The estate argued that the significance of this history was that because ALC in its deeds to the intervenors intended to reserve all the minerals it could under the Northern Pacific land grant, namely coal and iron, had it known of the future outcome of Burke which passed full title to the lands to the railroad and thus to ALC, it would have included in the reservation all of the minerals under the land and not only coal and iron, and that therefore all mineral rights were intended to be reserved to ALC and are now vested in the J.B. Barlow estate. We reject this theory for two reasons. First, if ALC had wanted to reserve all the minerals it could easily have so stated in its reservation. Instead, ALC chose the language "coal and mineral rights in such lands as are now known or shall hereafter be ascertained to contain coal or iron." Also, and more persuasive, ALC contained to use the reservation language in question here on numerous occasions after the Burke decision in 1914. Following Burke, ALC knew, or should have known, exactly what rights it had obtained from the railroad and if it unquestionably then wished to reserve to itself all minerals in the land rather than only the coal and iron, ALC would certainly have stopped using the same reservation language it used when it thought only coal and iron were its to reserve.
Our research disclosed no prior judicial interpretation of the precise language used in the reservation in this case, but the Kentucky Court of Appeals construed similar language in Gibson v. Sellars, 252 S.W.2d 911 (Ky. 1952). Gibson was an action to quiet title to the oil and gas beneath a parcel of land, and the deed there in question reserved "coal and mineral rights" underlying the property. The Gibson court restated its established rule that the term "minerals" included oil and gas and therefore held that the "coal and mineral rights" reservation included oil and gas. The estate in the instant case urged that it follows from Gibson that the reservation here, "coal and mineral rights in such lands as are now known or shall hereafter be ascertained to contain coal or iron," also included oil and gas. We disagree.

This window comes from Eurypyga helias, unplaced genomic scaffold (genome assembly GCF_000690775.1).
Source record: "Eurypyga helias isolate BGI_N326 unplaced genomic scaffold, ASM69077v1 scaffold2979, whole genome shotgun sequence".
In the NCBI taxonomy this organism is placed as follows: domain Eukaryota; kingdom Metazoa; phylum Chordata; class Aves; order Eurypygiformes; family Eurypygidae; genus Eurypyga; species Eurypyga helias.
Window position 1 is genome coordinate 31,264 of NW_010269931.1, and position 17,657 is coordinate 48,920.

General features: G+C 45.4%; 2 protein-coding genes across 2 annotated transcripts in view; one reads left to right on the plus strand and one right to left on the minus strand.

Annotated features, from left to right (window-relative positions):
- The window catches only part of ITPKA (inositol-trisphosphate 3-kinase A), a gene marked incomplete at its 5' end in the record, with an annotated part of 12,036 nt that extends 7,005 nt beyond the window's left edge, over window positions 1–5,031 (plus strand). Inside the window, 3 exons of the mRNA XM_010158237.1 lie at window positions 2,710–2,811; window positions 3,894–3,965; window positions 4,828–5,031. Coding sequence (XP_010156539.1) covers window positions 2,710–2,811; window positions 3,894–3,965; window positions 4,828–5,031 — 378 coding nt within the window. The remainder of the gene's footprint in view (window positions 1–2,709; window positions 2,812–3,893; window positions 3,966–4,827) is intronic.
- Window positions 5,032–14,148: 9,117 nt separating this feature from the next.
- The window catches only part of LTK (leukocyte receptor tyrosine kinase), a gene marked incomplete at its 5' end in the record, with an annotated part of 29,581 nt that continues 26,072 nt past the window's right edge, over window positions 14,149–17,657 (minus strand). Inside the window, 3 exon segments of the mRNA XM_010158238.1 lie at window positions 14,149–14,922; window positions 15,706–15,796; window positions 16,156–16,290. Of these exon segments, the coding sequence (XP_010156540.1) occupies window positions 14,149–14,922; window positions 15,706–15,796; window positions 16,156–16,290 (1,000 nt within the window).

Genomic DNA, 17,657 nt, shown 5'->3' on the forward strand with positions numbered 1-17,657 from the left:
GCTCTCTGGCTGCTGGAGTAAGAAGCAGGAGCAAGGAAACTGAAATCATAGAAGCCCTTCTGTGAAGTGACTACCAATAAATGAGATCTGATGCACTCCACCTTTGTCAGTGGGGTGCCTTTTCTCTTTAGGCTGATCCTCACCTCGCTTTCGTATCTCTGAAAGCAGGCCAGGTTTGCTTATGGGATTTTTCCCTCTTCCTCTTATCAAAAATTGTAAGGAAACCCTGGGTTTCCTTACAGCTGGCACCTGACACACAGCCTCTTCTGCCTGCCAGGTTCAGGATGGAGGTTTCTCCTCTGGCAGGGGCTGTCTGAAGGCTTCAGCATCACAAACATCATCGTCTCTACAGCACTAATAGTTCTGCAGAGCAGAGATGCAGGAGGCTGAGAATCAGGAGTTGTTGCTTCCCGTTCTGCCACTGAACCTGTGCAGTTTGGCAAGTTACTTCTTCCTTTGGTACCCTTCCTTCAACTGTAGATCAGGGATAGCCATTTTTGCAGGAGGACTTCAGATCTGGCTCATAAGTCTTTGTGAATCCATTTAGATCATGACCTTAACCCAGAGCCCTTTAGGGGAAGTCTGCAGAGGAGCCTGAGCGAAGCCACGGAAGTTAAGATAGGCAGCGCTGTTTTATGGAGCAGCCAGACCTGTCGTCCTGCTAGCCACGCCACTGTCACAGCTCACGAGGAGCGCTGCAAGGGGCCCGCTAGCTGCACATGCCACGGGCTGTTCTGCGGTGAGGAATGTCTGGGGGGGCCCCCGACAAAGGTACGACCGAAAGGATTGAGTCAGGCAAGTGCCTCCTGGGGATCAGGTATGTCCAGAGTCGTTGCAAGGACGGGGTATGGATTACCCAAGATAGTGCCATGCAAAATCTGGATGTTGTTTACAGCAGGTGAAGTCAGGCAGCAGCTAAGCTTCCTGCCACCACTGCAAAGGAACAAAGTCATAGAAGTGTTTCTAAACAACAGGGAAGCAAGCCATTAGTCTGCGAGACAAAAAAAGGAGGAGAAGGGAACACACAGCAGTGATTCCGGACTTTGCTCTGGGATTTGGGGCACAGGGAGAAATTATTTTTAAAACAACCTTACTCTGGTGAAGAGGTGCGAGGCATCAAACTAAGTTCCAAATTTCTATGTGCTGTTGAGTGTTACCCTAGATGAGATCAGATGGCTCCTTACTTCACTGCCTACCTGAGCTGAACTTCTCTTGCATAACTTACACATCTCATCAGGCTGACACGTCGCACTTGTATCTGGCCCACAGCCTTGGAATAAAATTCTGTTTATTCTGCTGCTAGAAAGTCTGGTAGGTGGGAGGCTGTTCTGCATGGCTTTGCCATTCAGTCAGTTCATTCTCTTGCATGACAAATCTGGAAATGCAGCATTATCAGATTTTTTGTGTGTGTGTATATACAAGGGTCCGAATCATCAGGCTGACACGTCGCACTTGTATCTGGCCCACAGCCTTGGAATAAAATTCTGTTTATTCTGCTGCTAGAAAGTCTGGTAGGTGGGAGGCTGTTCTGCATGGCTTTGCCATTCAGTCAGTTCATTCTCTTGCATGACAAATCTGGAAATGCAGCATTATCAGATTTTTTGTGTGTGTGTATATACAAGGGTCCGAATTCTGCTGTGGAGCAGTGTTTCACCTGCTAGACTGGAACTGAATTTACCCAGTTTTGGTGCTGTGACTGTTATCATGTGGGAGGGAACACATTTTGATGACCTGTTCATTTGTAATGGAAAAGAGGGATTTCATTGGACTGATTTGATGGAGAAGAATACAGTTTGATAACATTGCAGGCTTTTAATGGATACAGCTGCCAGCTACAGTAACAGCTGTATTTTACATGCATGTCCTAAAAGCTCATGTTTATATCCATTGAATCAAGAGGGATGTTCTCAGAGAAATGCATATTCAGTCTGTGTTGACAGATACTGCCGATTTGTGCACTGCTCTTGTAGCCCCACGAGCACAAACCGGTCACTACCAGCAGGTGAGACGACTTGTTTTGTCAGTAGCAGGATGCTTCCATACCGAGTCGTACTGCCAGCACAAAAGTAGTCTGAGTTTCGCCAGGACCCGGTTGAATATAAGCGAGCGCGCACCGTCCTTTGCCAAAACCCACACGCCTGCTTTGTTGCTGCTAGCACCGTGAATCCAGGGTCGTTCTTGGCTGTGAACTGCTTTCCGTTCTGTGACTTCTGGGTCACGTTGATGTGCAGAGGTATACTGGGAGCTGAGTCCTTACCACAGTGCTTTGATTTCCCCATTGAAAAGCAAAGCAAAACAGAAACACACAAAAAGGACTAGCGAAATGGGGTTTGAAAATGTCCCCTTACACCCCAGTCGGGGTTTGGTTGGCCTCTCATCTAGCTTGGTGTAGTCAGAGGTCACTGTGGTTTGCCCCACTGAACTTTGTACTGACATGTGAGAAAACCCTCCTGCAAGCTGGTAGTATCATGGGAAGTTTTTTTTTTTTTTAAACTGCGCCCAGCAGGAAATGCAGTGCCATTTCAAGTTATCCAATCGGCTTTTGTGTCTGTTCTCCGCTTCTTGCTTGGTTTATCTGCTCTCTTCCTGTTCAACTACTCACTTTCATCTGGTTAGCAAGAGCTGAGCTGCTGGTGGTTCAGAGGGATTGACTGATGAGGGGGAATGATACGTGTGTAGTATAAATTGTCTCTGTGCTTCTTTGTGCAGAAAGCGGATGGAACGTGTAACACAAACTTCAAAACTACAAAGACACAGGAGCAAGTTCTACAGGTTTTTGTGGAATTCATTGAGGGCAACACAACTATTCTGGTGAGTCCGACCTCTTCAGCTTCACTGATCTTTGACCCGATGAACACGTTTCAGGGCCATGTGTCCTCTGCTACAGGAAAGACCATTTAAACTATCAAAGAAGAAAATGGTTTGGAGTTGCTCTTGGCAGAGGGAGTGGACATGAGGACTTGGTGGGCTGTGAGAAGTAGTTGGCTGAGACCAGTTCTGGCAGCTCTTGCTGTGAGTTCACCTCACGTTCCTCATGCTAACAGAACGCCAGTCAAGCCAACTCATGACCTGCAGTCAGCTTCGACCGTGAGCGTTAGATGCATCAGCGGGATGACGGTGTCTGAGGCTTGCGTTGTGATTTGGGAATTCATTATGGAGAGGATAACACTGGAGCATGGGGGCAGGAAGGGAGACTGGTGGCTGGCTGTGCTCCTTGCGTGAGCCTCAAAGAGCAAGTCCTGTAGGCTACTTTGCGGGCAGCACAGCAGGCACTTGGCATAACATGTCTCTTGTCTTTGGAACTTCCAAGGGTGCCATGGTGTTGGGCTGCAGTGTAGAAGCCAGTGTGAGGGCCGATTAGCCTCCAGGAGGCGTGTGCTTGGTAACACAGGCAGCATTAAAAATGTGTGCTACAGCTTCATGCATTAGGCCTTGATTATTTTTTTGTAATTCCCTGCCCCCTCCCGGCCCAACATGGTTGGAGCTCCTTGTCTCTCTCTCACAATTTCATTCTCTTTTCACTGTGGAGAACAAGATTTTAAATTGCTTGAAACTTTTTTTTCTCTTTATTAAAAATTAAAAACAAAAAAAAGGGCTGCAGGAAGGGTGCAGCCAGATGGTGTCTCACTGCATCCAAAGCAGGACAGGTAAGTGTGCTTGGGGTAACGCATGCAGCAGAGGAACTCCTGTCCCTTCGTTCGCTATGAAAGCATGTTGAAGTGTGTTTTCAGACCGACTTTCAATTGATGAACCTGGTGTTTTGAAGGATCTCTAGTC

We have stated that the word "mineral" is not a definite term susceptible to a rigid definition applicable in all instances, but rather a term susceptible of limitation or extension according to the intention with which it is used. Adams County v. Smith, 74 N.D. 621, 23 N.W.2d 873 (1946). Common sense dictates that the true meaning of a term is determined from the context in which it is used. The deed in Gibson reserved to the grantor coal and mineral rights under the entire tract of land which was conveyed. That reservation therefore was without restriction or limitation as to what property was covered by the reservation, and the Kentucky court was accurate in determining that a reservation of mineral *396 rights in the entire tract of land included oil and gas. In this case the reservation of coal and mineral rights specifically applied only to lands which "are now known or shall hereafter be ascertained to contain coal or iron." The ALC reservation was thus limited to coal and iron lands and can be succinctly paraphrased as a reservation of "coal and mineral rights in coal and iron lands." If this limitation was absent, our interpretation would likely parallel the Gibson decision. However, the subject of coal and iron was referred to here for a definite purpose, and we think the purpose was to restrict the ALC reservation to the coal and iron in the land involved. We therefore interpret the reservation to be one of coal and iron only and that because no evidence was presented which indicated an intention only to reserve "significant deposits" of coal and iron, the deed reserved to ALC all the coal and iron which was known to exist in the property at the time of the conveyance or was thereafter ascertained.